by Rabbi Jeremy Kalmanofsky
מי כמוך באלים ה’ מי כמוך נאדר בקדש
Mi khamokha ba’elim, Adonay? Mi kamokha ne’dar bakodesh? Who is like You among the powers? Who is like You grand in holiness?
In Jerusalem, the holy city – may it be rebuilt, speedily in our days – there are many zealots. And no Jerusalem zealot is zealous like the zealots of the neighborhood of Meah Shearim. And no Meah Shearim zealot is as zealous as the passionate zealots of the Yeshiva of Toldos Aharon, known as “Reb Areleh’s Hasidim,” recognizable in their distinctive gold coats with blue pinstripes, and long earlocks.
R. Aharon [“Areleh”] Roth [1894-1947] was a Hungarian Hasid, so radical in his piety and vehement in his anti-Zionism that he and the Satmar Rebbe could not get along. (Now, that’s what Freud meant by “the narcissism of small differences.”) R. Areleh relocated to Jerusalem from Satmar in the first decades of the 20th century and even today his followers remain as intransigent as can be. If you hear stories about Haredim throwing rocks at Shabbat violators or immodest women, R. Areleh’s Hasidim are probably involved.
One of R. Areleh’s characteristic teachings was about maintaining faith, against all odds, against all doubts. For him, the story of crossing the Red Sea was a paradigm. What kind of faith does it take to walk into an ocean and cross it on dry land? That’s the kind of faith we should have in Hashem, to quit crying and wondering and doubting and just walk forward! Insane? Perhaps.
But one of my all-time best religious experiences was at Toldos Aharon, on the eve of the 7th day of Passover, traditionally identified as the day of crossing the Red Sea. R. Areleh’s Hasidim are renowned for their re-enactment of crossing the sea, in which the Rebbe wades into the throng of followers who splash water on him, and split into two halves, just like the Red Sea itself. When I attended during Pesach 1996, the Rebbe was old and infirm, not up to crossing himself, so they did it a little differently.
Some friends and I arrived around 11 pm, expecting a midnight event. Three hours later, we were still waiting. We talked with the young men about their lives and their studies. I recall they would not tell us the first name of the Rebbe, as it was thought that speaking his name would be overly familiar.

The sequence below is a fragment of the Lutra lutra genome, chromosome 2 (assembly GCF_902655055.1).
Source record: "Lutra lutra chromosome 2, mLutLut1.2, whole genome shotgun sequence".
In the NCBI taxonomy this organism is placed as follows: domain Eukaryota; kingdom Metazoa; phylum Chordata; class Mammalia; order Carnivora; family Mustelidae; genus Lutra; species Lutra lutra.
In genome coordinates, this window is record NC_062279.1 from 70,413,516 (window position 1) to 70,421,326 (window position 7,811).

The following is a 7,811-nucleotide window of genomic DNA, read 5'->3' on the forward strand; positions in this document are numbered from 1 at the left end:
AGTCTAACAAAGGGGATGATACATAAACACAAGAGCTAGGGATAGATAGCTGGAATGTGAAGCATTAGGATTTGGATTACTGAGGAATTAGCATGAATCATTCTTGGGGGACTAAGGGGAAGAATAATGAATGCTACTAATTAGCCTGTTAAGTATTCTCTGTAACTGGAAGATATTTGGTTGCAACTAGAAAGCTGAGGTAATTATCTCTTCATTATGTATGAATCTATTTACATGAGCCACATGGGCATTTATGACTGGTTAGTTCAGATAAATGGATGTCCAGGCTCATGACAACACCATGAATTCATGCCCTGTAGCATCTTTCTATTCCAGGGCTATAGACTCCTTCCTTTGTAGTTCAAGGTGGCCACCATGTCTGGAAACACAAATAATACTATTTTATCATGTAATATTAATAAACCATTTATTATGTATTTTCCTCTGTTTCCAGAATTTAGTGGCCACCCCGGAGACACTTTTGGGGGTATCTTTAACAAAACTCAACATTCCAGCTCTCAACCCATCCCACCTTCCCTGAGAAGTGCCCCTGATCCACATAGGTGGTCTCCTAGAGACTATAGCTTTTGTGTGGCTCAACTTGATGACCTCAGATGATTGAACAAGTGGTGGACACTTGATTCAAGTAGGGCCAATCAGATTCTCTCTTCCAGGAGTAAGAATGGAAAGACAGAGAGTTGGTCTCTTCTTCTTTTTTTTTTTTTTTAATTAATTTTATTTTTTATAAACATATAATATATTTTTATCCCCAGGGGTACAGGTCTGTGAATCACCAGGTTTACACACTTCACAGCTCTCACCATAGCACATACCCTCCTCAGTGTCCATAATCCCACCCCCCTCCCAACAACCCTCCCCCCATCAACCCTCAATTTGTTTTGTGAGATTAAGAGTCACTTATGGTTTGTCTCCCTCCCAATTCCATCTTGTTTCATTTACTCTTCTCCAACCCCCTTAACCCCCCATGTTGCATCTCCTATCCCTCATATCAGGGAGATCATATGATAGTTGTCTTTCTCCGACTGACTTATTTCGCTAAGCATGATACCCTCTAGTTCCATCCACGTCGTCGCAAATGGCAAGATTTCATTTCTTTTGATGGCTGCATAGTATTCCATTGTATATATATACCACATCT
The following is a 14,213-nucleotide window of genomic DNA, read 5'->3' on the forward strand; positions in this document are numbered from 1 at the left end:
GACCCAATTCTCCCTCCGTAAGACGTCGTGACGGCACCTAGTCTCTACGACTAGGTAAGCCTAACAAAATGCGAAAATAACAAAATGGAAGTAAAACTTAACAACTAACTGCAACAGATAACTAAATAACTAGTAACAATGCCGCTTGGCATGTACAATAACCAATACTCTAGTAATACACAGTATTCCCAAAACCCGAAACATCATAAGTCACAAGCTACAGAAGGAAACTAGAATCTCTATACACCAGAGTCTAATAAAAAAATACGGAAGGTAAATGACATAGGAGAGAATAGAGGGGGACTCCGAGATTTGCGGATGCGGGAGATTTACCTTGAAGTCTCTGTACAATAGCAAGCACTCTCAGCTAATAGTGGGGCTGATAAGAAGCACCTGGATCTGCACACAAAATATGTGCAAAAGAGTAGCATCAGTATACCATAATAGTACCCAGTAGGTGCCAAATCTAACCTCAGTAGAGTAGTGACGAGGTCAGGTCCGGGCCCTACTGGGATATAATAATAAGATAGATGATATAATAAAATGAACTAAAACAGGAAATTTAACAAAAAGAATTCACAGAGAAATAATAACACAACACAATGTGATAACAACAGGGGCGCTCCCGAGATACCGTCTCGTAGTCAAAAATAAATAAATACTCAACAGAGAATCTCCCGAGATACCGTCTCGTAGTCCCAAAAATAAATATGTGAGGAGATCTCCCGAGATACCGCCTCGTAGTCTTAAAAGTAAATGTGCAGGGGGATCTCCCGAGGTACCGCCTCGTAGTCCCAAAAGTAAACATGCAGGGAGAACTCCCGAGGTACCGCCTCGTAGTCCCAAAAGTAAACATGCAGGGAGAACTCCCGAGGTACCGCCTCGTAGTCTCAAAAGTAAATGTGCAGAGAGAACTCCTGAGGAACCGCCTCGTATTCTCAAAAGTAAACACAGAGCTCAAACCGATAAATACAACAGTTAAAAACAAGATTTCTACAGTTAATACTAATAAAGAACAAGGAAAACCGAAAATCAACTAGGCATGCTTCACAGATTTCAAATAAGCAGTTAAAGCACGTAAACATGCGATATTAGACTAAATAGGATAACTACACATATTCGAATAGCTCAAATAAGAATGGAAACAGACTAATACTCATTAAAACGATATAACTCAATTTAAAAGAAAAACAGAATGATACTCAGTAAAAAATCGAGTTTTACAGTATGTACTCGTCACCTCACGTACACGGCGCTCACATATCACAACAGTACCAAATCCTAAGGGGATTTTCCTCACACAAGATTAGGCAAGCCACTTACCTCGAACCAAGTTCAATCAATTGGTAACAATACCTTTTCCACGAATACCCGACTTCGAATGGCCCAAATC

When the Rebbe finally appeared, there was an incomparable joyous roar. Mick Jagger never got such a roar. He raised his hand, and all fell silent.
Then the screaming began. A prayer leader began reciting the Shirat HaYam, phrase by phrase, with the hundreds of Hasidim repeating, phrase by phrase, at the top of the top of their lungs. Utterly unrestrained primal screaming. This is my God and I will beautify Him, the God of my ancestors, and I will exalt Him! Who is like You, among the powers? Who is like You, grand in holiness? I felt carried away out into the Red Sea’s current, out beyond sight of the land, out to liberation.
One of the Talmud’s famous tales is of Nachshon ben Amminadav [Sotah 37a]. While the people were too terrified to enter the raging Red Sea, Nachshon jumped in, fearless, and the waters split. An embellishment of that tale notes that in the famous mi khamokha verse, the first phrase has a “soft” guttural khaf, and the second a “hard” kaf sound. It goes mi khamokha then mi kamokha. Why? It reflects Nachshon’s wading into the water. He entered the sea, singing the shirat hayam as he walked. When he reached mi khamokha his mouth was still above water; by the time he hit mi kamokha, “the waters reached my throat” [Psalms 69.2] and he was choking and coughing and still walking forward, at which point the waters opened up.
I try to think of Nachshon and R. Areleh when I daven these words. I try to imaginatively locate myself at the seashore and pray for the faith. I try to summon from myself the emunah and bitachon, faith and trust, so that even when I have a terrifying journey before me, I can wade into the water, following God out of Egypt into the wilderness, toward the promised land.